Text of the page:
I’ve seen the macrodynamic, and the psychedelic trash

Symphonic Nellies, pretending high class

I’ve seen those funky assed turkeys

On their big platform disco shoes

The new wave hype, the old jive juice.

I love the way he says “funky assed turkeys.” And I love the line: “Rock & Roll addiction is a festerin’ habit / You gotta keep on playin’ like a paranoid rabbit.” If you don’t love it too, well then, I don’t know what to do with you.

It is a true rock and roll anthem too, the real deal, as great as anything in that category. The fact that it ends with “when I do my suicide for you, I hope you’ll miss me too”, well, see above. Foreshadowing, yeah? From the guy who sang “Dope Sucks” just a few songs ago, no less. I’m not saying it’s a great thing that self-destruction is part of the wild romance of rock and roll, obviously, but it is part of it, and much great art has been created by people like Herman Brood, singing and dancing, and writing, their way to destruction and oblivion. Well, we’re all doing that, in a way, aren’t we?

(Black Francis of the Pixies recorded an album consisting entirely of songs that reference Brood, which I haven’t heard yet. I first read about it during that 2007 music blog blip and meant to check it out but never did. Maybe one day.)

notes: — Herman Brod and His Wild Romance, a great performance of “Rock ‘n Roll Junkie”

— another great performance, “Dope Sucks”

— Herman Brod and His Wild Romance — Shpritsz LP.

— Herman Brod and His Wild Romance US LP on discogs.

— Black Francis — Bluefinger on discogs.

Dr Hook, the Rolling Stones, censored songs…

On the subject of Dr Hook (stepping off of GenXpat’s post of Dr Hook’s “Sharing the Night Together”), here’s a charming oddity — the BBC decided that Dr. Hook’s big hit “The Cover of Rolling Stone” couldn’t be played because its mention of Rolling Stone magazine constituted advertising, which was against their policy.

A gang of BBC DJs got around this by playing the record in studio and yelling “Radio Times” over the chorus. (The Radio Times was, and still is, I presume, a TV Guide-like magazine published by the BBC itself.)

The record company did a pressing of this version for British radio but it came too late to catch the buzz.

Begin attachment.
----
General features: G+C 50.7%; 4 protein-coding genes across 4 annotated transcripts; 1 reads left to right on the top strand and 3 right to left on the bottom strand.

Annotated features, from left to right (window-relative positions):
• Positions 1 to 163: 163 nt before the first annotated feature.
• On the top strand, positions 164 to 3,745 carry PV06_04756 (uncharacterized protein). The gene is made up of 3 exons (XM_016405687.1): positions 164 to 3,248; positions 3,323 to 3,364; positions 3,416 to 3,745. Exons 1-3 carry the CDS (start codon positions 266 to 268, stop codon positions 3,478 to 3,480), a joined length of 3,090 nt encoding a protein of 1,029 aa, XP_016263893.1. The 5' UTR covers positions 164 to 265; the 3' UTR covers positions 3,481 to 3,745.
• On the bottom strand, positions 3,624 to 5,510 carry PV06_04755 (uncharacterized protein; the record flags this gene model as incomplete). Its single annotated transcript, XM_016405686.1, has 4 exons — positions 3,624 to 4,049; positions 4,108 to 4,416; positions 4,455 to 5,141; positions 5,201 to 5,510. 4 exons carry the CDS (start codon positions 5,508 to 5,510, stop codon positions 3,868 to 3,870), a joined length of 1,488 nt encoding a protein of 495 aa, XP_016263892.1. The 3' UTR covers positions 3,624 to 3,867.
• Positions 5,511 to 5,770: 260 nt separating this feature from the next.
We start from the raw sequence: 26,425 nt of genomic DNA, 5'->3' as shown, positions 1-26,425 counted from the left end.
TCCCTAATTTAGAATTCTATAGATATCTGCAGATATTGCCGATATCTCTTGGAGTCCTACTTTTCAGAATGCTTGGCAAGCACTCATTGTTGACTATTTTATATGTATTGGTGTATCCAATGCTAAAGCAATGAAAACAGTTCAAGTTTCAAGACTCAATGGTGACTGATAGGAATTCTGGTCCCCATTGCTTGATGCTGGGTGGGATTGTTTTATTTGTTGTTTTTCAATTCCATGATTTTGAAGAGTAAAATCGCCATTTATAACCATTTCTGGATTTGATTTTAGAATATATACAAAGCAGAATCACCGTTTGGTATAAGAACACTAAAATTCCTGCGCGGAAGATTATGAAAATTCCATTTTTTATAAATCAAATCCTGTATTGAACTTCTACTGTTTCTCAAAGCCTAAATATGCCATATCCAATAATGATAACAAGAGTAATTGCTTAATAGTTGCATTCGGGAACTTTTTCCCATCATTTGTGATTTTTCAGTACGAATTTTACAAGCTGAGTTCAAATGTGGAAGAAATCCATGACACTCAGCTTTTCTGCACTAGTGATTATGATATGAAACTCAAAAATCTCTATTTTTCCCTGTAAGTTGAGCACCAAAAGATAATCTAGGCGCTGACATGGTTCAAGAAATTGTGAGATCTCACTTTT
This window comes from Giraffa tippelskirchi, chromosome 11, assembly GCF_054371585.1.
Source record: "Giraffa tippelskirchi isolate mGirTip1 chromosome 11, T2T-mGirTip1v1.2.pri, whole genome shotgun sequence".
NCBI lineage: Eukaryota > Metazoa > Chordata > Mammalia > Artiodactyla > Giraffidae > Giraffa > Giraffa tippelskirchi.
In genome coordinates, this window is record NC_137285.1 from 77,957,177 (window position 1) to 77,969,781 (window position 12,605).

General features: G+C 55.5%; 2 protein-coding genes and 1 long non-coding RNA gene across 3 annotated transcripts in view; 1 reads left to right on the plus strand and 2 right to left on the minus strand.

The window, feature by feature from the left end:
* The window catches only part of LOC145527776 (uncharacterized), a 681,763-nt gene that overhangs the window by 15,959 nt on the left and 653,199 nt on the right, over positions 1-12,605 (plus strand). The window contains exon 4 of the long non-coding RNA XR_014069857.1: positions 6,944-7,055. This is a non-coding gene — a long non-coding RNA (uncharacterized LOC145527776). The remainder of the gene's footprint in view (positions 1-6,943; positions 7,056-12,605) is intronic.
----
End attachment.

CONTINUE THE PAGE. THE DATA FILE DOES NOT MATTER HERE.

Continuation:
To my knowledge, Dr Hook never made the cover of the Radio Times. Still, in either form, this is one of my favorite songs. Lyrics by Shel Silverstein like all those old Dr Hook songs. I used to have this single when I was, like, nine, and I used to scream it out continually, loud but with a flat, semi-autistic affect. “Fox on the Run” too. I was that kind of kid.

So I was thinking about that Dr Hook “Cover of the Radio Times” thing (where the BBC DJs effectively edited forbidden lyrics by yelling new ones over it in an impromptu “overdub”) and I dug out the Rolling Stones’ Goat’s Head Soup, thinking I’d do a Vinyl Collector write-up on it, because, famously the song “Star Star” (né “Starfucker”) was heavily censored on the US vinyl release version. So I looked it up on YouTube and I learned five things I didn’t know:

[a] that it is possible now to hear the uncensored version;

[b] that, for whatever reason, I prefer the censored one! Probably it’s mostly because it’s the one I grew up with, but the sloppy, utterly confusing overdub of “pussy” and the sudden, clumsy reverb effect to obscure the name John Wayne are hilarious and rather charming. The recording seems a bit flat and featureless without them. I spent many many hours of my obviously misspent youth trying to figure out what they were saying and referring to with the line about fruit and Carly Simon’s you-know-what, which I wouldn’t have understood at the time and maybe still don’t quite get. The best part, in a way, is that Steve McQueen remains crystal clear when he makes his entrance in the lyrics because he’s the guy they got a written promise from not to sue them.

[c] If there is a video of the censored version anywhere on YouTube, I couldn’t find it! I’m an anti-censorship guy as you know, but as I prefer the censored mix, I’m glad I have the record, reversing the usual state of affairs. Kinda strange.

[d] It’s probably the greatest Rolling Stones song, certainly my favorite to listen to at this particular moment.

[e] looking at the lyrics, I really really thought the line was “yeah you and me we made Fred Astaire, balling through the silver screen.” I used to love that it referenced Fred Astaire along with John Wayne, even though it arguably sullied their memories, but now that I know it doesn’t do that I feel a little diminished.

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I am Dr. Frank. I write books and songs. Mtx Forever.